Just because the Apostles and other disciples of Jesus wouldn’t believe in Jesus’ resurrection, doesn’t mean they had lost all hope. It is true that they didn’t look for Jesus to walk out of the grave, but the mention of the third day by the two traveling to Emmaus indicates that they did look for something to occur three days after Jesus was crucified (Luke 24:21). Nevertheless, how should we understand this? They couldn’t have mentioned the three days in the context of Jesus’ promise to rise again, otherwise their faith in that promise, i.e. to at least look for his resurrection, would have permitted the two to recognize Jesus who walked with them. Moreover their disbelief of the women’s witness, saying it was pure nonsense, shows they couldn’t have been looking for Jesus to rise from the dead. So, what significance did the three days have for Jesus’ disciples?
The third day has had an interesting history in the lives of God’s people. For example, Abraham journeyed with Isaac and on the third day saw the place where he was to sacrifice him (Genesis 22:4). In other words, for three days Abraham’s heart held his son dead, but on the third day he was given back to him. For three days Joseph held 10 of his brothers in prison, saying they couldn’t leave unless one of them would go and fetch their brother, Benjamin, but on the third day, he came and permitted all to return to Jacob, except for Simeon (Genesis 42:18). So, nine were released from prison on the third day.
In Joshua 2:16 the two spies were told to hide themselves in the mountain for three days until those who sought their lives returned to Jericho, and on the third day they would be free to return to their people. Israel camped for three days beneath Mount Sinai, and on the third day the Law was given (Exodus 19:16). Jonah was in the belly of the great fish for three days and three nights, and on the third day he was vomited ashore, as though he were alive from the dead (Jonah 1:17; 2:10). The children of the captivity camped for three days, and on the third day it was found they had no son of Levi (Ezra 8:15). For three days and three nights Esther and the Jews in captivity fasted, and on the third day she put on her royal apparel (Esther 5:1). Israel was humbled under the discipline of God, but believed that after two days he would revive them and on the third day they would be raised up (Hosea 6:1-2). This is a picture not of literal resurrection but of renewal of the nation.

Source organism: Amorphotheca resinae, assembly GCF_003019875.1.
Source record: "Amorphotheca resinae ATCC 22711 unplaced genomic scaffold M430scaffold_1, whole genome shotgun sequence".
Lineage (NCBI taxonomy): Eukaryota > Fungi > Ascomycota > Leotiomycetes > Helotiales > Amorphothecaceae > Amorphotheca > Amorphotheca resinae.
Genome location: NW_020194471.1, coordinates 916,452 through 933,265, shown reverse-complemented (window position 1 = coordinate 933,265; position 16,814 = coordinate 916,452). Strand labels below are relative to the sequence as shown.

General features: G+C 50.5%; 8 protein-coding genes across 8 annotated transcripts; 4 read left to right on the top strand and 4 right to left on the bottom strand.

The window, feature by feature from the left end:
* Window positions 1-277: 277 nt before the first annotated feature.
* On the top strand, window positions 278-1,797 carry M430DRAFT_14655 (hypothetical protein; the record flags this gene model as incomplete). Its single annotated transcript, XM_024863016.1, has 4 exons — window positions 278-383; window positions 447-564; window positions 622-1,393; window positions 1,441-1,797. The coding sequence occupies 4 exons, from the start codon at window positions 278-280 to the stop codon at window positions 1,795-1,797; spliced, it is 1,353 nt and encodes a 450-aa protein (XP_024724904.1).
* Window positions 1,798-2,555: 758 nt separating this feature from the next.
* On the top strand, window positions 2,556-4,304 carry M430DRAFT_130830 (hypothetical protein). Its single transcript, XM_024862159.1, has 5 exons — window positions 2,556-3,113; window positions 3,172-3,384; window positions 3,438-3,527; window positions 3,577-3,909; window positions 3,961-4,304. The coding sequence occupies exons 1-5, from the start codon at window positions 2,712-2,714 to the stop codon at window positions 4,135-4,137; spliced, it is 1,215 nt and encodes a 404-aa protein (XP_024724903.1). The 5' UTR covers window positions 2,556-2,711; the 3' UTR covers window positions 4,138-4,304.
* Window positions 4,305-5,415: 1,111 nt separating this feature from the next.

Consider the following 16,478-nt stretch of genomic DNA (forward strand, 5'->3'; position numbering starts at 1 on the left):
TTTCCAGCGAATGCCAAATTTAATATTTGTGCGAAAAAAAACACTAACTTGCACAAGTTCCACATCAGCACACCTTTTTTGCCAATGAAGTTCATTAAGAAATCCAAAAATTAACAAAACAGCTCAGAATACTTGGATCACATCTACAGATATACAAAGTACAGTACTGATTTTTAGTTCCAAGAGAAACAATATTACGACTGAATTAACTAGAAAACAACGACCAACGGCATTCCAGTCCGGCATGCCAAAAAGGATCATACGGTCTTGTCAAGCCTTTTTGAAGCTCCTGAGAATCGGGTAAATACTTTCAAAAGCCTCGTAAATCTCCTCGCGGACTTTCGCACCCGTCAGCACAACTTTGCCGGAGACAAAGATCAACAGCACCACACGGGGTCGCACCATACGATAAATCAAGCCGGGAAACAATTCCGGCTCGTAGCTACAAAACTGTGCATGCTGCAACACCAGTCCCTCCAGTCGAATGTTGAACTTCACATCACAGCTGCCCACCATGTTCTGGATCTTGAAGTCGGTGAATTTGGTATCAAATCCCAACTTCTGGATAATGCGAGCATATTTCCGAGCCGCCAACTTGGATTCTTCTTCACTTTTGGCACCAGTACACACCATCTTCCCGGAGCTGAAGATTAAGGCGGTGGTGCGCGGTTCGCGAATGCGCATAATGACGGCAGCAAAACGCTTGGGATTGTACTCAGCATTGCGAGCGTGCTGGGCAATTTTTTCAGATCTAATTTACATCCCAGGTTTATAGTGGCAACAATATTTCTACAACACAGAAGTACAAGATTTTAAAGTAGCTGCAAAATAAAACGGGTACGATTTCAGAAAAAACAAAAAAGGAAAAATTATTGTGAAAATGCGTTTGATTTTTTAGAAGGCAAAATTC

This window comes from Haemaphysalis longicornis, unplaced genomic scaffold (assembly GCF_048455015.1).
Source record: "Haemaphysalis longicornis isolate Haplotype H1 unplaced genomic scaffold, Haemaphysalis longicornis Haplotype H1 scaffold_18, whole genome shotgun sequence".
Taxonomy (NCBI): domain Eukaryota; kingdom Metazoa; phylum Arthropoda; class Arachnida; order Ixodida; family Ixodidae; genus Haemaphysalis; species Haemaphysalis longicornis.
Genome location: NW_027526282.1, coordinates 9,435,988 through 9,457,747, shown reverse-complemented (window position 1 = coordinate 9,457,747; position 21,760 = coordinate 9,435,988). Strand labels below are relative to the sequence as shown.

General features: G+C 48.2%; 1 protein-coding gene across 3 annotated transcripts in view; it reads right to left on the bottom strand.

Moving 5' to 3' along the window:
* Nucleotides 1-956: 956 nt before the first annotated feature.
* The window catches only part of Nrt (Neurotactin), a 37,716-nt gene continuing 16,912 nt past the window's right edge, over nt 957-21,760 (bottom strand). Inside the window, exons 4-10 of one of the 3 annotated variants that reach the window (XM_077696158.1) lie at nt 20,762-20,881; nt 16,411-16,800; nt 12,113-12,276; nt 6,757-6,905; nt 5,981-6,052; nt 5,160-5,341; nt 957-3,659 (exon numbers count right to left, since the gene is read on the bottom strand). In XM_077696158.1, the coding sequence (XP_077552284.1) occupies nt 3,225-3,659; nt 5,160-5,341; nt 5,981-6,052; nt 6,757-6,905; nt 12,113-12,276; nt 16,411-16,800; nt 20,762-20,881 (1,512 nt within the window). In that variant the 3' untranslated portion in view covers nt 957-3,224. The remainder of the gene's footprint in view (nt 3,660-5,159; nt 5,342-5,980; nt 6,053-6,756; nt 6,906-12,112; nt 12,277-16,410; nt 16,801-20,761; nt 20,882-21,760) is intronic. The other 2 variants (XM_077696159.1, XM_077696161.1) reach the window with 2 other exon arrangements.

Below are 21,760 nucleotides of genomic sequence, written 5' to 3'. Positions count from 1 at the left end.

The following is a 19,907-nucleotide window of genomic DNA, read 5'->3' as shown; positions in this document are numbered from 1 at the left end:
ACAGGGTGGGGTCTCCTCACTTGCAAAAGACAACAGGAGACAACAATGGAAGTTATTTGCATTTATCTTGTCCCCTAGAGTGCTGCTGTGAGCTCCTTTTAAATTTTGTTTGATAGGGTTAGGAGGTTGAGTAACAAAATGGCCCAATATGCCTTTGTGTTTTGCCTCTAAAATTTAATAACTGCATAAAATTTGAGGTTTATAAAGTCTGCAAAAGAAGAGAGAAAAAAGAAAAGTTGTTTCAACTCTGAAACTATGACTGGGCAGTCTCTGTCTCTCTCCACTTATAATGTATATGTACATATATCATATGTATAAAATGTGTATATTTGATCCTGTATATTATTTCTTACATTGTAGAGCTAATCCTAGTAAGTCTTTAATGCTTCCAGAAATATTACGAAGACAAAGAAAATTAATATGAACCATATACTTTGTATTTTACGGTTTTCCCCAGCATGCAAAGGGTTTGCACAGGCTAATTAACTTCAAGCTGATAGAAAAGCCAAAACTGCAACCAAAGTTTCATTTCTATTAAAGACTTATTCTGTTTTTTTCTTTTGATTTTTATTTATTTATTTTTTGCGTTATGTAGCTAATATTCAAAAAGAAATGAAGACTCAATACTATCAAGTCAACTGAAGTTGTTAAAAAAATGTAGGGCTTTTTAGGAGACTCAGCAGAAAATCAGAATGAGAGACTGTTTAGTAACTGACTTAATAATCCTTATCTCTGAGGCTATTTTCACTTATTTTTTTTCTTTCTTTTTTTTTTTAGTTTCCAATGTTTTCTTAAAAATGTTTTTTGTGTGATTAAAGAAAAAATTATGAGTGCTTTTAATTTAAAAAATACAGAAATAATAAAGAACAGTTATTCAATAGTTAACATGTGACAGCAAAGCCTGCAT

Therefore, although Jesus clearly said he would rise on the third day, the disciples had no context in their worldview to understand a literal resurrection (cf. Luke 24:11). Therefore, they looked for a spiritual kind of resurrection, perhaps of the nation or maybe of the Lord’s work led by a new prophet. It seems clear that the Apostles and disciples with them struggled to understand what might occur on the third day after Jesus was crucified. The two on their way to Emmaus claimed “this is (G71) the third day since these things were done” (Luke 24:21). Literally, the Greek is “this leads (G71) the third day since these things were done” (Luke 24:21). In other words, this day, the first day of the week, is the first day after the third day, so hope was fading, because nothing happened! The disciples had been looking for something to occur on the third day, which would have been the weekly Sabbath (Saturday), but they were losing all hope, because it was now after the third day.
It was this context that Jesus addressed, as he began to upbraid his disciples for their unbelief and slowness to accept what the scriptures say (Luke 24:25-27). Then he explained that according to the scriptures it was necessary for the Messiah to suffer, and he began to tell them about those prophesies that pertained to him (cf. Genesis 3:15; Genesis 49:10; Numbers 21:8-9; Deuteronomy 18:15; 2 Samuel 7; Psalm 16:10, Psalm 22, Psalm 110:1-7; Psalm 118; Isaiah 9:6-7; Isaiah 53:1-12; Daniel 9:25-27; Malachi 4:2-6).
The problem with Jesus’ disciples’ understanding of scripture was that they believed only those prophecies which agreed with what they had been taught about the Messiah (cf. John 12:34). They saw all of the glory of the Messiah, but nothing of the pain in those prophecies. Cherry-picking prophecy doesn’t work. If one is willing to accept the good, one must also be willing to embrace the bad in order to make sense of the good and to put the good in its proper context.